Justin Duchscherer signs with the A's

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Somewhere there’s a guy who came up with the idea to fasten all of the little parts of kids’ toys to the box with clamshell packaging, elastic bands and twisty wires.  While I’m sure the idea was to make the product look cool on the store shelf, the benefits of his innovation are far outweighed by the number of raw, cut fingertips and impatient, screaming kids on Christmas morning.  If I ever meet him, he’s getting punched in the back of the neck. Wait — that’s too crude.  If I ever meet him I’m going to force him to open and assemble the Barbie Party Cruise Playset at gunpoint.

Anyway, while we were drinking eggnog and abusing the copy machine at the CTB Christmas Party on Thursday night, Justin Duchscherer signed with the A’s.  The deal has a $2 million base with start and innings incentives that could bring it up to $5.5 million.

Good deal for the A’s. Duchscherer likely sees it as a prove-yourself deal and, if successful, will find himself back out on the market again next year.

Rougned Odor received two horses as part of his contract extension with Rangers

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Rangers second baseman Rougned Odor reached an agreement with the Rangers on a six-year, $49.5 million contract extension. It was announced on Saturday and finalized on Thursday. The contract is pretty typical — a signing bonus, escalating salaries each year — except for one thing: Odor received two elite horses as well, Evan Grant of the Dallas Morning News reports.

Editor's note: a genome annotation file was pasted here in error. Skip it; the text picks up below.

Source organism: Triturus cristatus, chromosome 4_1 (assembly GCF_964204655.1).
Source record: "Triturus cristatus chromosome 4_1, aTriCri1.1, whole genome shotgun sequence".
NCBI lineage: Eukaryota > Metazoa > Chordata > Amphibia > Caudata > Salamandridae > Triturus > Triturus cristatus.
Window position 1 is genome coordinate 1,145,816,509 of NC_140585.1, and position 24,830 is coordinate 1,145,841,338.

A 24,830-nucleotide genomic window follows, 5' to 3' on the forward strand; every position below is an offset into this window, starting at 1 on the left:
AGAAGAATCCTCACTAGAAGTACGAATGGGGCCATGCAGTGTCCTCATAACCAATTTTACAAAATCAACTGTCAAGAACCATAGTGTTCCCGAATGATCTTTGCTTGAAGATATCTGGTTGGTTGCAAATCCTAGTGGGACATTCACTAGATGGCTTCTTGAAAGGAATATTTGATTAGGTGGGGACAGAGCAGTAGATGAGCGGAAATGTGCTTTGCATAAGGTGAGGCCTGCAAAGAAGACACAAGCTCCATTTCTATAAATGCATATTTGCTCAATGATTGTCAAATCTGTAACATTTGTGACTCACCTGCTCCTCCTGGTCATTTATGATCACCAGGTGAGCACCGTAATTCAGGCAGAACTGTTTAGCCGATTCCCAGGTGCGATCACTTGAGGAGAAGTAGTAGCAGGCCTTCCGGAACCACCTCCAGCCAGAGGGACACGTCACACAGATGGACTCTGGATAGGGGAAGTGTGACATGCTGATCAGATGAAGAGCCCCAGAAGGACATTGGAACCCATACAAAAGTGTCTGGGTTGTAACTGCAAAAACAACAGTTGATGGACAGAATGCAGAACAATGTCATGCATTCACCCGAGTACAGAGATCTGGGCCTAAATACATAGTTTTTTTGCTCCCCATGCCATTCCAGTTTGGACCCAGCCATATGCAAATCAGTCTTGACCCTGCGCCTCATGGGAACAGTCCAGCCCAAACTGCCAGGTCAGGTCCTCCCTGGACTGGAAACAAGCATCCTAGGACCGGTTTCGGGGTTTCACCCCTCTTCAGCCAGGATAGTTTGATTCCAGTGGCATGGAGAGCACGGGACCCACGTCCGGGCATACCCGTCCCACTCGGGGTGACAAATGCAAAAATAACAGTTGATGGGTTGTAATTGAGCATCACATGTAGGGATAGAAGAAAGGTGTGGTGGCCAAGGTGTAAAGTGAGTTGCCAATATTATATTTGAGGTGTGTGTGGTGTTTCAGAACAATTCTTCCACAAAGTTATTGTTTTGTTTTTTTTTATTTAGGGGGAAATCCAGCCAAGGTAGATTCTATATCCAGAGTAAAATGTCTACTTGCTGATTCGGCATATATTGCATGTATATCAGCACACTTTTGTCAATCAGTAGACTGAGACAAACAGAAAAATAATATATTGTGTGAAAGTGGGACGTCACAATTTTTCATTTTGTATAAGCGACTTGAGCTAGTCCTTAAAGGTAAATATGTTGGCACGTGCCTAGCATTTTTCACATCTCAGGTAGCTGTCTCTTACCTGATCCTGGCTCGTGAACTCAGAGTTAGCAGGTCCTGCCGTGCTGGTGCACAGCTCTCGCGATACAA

Here are those horses, per Jared Sandler of 1053 The Fan:

Players do sometimes get perks as part of their contracts. Usually it’s mundane stuff like extra game tickets for family and friends, use of a suite, limo rides, or plane tickets. Sometimes they can get rather specific. For example, in 2005, Troy Glaus got $250,000 per year in “personal business expenses” from the Diamondbacks, which was for his wife’s equestrian training. Hall of Famer George Brett got a 10 percent stake in an apartment complex in Memphis when he signed an extension with the Royals in the mid-1980’s. But as far as my research was able to go, no one received any horses, so that’s new.

Of course, the Rangers certainly think Odor is worth the perks. Last season, Odor hit .271/.296/.502 with 33 home runs, 88 RBI, 89 runs scored, and 14 stolen bases in 632 plate appearances. And at just 23 years old, he has plenty of room to improve.

Mariners sign Mark Lowe

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The Mariners have signed reliever Mark Lowe, ESPN’s Jerry Crasnick reports. The Tigers released him on Sunday.

Lowe, 33, is entering the last of a two-year, $11 million deal signed with the Tigers in December 2015. The right-hander struggled to a 7.11 ERA with a 49/21 K/BB ratio in 49 1/3 innings last season. His performance this spring didn’t do much to inspire confidence.

Lowe began his major league career with the Mariners, breaking out in 2009 with a 3.26 ERA across 80 innings. He has been inconsistent throughout most of his 11-year big league career, however.